BY THE VILLAGE SUN | A group of Bard College architecture students met with Carlos “Chino” Garcia, the legendary leader of CHARAS, over pizza at Two Boots East Village on Fri., Feb. 24. The discussion topic: “Reimagining the Future of El Bohio.”
Through the end of 2001, the former old P.S. 64 on E. Ninth Street was occupied by the CHARAS / El Bohio Community and Cultural Center. CHARAS was a group of former gang members, including Garcia, who rehabbed the abandoned school and turned it into a thriving community hub, which they dubbed El Bohio (“the hut” in Taino, an extinct Caribbean language). However, the city auctioned the building in 1998, when it was bought by developer Gregg Singer.
Now the old school is set to be sold again — though this time at a private auction — but the date was recently postponed. Meanwhile, a group of activists have been meeting to brainstorm on how to restore the building as a community center. Yet, there has been friction with other veteran activists on exactly who should be leading the effort and concern over “too many cooks stirring the pot.”
Frank Morales, a member of the Guardians of Loisaida, recently pitched an idea from a group of “Loisaida residents” for a combination vocational school / community center, but subsequently withdrew the scheme, citing personal reasons. Kenny Toglia, another Guardians leader, says his main goal right now is just stopping the building’s sale. He has posted a petition on change.org to halt the private auction, which has garnered 345 signatures toward a goal of 500. He also said that, although Morales has stepped back from the Guardians, the vocational school plan is still alive at www.savecharas.org.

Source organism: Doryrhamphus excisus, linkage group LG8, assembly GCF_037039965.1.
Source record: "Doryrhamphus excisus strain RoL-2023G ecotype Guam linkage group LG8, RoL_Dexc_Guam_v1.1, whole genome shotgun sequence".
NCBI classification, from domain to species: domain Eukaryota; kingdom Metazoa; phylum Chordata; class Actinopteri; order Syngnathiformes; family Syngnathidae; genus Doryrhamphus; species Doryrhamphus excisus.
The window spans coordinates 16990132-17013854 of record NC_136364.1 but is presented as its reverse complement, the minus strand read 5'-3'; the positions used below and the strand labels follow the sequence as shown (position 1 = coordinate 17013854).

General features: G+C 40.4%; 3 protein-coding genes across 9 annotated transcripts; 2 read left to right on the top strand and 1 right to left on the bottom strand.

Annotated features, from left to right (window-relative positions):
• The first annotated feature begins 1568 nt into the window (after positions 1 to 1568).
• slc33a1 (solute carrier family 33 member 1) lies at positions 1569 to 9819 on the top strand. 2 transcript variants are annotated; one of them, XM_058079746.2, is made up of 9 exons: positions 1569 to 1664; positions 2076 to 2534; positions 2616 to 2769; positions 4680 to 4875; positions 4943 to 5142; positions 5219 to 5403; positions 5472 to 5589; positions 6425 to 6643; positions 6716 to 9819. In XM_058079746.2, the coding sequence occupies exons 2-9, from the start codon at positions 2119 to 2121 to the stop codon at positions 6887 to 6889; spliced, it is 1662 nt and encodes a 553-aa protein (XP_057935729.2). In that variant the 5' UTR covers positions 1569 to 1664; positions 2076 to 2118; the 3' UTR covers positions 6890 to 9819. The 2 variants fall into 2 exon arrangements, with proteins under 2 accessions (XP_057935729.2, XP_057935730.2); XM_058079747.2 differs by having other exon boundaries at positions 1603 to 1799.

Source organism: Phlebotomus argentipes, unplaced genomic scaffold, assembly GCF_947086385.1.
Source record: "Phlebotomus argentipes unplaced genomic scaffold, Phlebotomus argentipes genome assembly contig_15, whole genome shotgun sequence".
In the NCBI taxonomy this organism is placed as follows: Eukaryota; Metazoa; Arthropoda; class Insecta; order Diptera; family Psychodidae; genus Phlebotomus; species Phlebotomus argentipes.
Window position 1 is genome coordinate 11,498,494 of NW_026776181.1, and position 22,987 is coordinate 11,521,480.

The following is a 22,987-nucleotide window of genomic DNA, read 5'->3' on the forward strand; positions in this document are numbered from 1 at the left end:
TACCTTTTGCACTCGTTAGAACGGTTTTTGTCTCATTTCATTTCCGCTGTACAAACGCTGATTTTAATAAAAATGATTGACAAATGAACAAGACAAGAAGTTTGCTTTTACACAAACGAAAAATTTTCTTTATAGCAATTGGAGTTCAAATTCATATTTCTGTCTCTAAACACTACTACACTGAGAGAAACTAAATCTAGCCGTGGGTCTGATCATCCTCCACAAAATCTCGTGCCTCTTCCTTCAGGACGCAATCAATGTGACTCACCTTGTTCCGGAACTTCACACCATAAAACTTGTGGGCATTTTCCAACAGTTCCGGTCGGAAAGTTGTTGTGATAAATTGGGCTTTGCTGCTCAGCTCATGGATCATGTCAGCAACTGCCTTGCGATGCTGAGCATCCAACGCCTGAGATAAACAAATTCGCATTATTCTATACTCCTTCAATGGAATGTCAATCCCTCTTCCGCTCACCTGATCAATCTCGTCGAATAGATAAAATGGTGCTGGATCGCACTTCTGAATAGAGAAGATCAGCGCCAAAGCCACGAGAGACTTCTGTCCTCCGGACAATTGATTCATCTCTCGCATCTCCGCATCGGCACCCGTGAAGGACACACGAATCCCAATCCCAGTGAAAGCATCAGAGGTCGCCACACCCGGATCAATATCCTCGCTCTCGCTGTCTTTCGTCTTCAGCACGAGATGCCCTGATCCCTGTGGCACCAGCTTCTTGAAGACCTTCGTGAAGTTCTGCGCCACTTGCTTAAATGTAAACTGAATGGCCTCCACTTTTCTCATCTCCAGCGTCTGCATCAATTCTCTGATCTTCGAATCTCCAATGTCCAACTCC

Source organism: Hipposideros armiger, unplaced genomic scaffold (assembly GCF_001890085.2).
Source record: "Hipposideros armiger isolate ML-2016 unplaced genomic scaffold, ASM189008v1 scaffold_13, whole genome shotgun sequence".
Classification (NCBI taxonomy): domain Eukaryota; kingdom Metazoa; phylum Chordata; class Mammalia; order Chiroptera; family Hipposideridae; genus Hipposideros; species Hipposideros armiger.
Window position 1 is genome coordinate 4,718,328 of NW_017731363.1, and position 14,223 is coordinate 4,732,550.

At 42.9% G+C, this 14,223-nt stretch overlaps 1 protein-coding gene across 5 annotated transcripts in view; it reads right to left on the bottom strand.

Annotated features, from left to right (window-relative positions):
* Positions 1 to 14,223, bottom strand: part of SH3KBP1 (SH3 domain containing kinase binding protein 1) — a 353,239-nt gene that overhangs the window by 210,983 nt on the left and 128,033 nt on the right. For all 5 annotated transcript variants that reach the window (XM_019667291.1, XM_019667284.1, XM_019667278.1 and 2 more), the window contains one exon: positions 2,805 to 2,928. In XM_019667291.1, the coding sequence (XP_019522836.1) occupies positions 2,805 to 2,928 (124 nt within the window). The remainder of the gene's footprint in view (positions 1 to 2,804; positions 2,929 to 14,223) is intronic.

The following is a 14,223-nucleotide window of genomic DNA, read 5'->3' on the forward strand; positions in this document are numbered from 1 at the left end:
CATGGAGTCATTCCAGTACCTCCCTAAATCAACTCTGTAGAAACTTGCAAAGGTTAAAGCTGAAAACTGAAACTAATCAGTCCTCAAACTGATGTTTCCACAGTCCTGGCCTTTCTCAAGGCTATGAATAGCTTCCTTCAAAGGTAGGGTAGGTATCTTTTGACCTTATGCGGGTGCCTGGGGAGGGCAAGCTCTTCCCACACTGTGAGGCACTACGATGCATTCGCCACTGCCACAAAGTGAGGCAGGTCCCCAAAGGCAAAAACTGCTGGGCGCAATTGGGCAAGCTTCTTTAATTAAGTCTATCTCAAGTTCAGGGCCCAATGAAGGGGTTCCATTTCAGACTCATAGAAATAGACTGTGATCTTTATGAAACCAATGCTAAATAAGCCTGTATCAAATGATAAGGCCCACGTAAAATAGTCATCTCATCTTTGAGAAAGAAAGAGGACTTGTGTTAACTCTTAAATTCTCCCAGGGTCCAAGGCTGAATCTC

Everyone, however, is supporting a rally to be held on Wed., March 15, from 11 a.m. to noon, at City Hall’s south plaza, across from the Brooklyn Bridge. Participants will include members of SOCCC-64 (Save Our Community Center / CHARAS Old P.S. 64), local politicians, community organizations, artists, residents and supporters, who will demand that “the city right the wrongs of the past and return our community center.”
For more details on the Bard students’ talk with Garcia, see the article on the college’s Web site.